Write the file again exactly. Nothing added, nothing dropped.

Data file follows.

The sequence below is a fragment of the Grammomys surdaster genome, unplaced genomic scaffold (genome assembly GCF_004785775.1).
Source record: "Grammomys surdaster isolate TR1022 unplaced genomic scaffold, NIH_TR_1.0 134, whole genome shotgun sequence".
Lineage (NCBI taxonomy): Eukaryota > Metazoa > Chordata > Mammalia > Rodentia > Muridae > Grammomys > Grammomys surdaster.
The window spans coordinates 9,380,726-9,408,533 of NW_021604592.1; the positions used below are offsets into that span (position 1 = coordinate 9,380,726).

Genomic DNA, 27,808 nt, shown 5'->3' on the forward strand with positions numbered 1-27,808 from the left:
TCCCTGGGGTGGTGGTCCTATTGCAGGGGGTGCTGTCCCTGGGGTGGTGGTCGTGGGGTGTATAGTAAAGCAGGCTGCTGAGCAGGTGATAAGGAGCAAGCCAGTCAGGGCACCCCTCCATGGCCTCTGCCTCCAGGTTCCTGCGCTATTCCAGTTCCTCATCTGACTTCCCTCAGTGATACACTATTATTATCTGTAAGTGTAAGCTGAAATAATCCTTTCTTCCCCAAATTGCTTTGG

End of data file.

The sequence below is a fragment of the Grammomys surdaster genome, unplaced genomic scaffold (genome assembly GCF_004785775.1).
Source record: "Grammomys surdaster isolate TR1022 unplaced genomic scaffold, NIH_TR_1.0 134, whole genome shotgun sequence".
Lineage (NCBI taxonomy): Eukaryota > Metazoa > Chordata > Mammalia > Rodentia > Muridae > Grammomys > Grammomys surdaster.
The window spans coordinates 9,380,726-9,408,533 of NW_021604592.1; the positions used below are offsets into that span (position 1 = coordinate 9,380,726).

Genomic DNA, 27,808 nt, shown 5'->3' on the forward strand with positions numbered 1-27,808 from the left:
TCCCTGGGGTGGTGGTCCTATTGCAGGGGGTGCTGTCCCTGGGGTGGTGGTCGTGGGGTGTATAGTAAAGCAGGCTGCTGAGCAGGTGATAAGGAGCAAGCCAGTCAGGGCACCCCTCCATGGCCTCTGCCTCCAGGTTCCTGCGCTATTCCAGTTCCTCATCTGACTTCCCTCAGTGATACACTATTATTATCTGTAAGTGTAAGCTGAAATAATCCTTTCTTCCCCAAATTGCTTTGG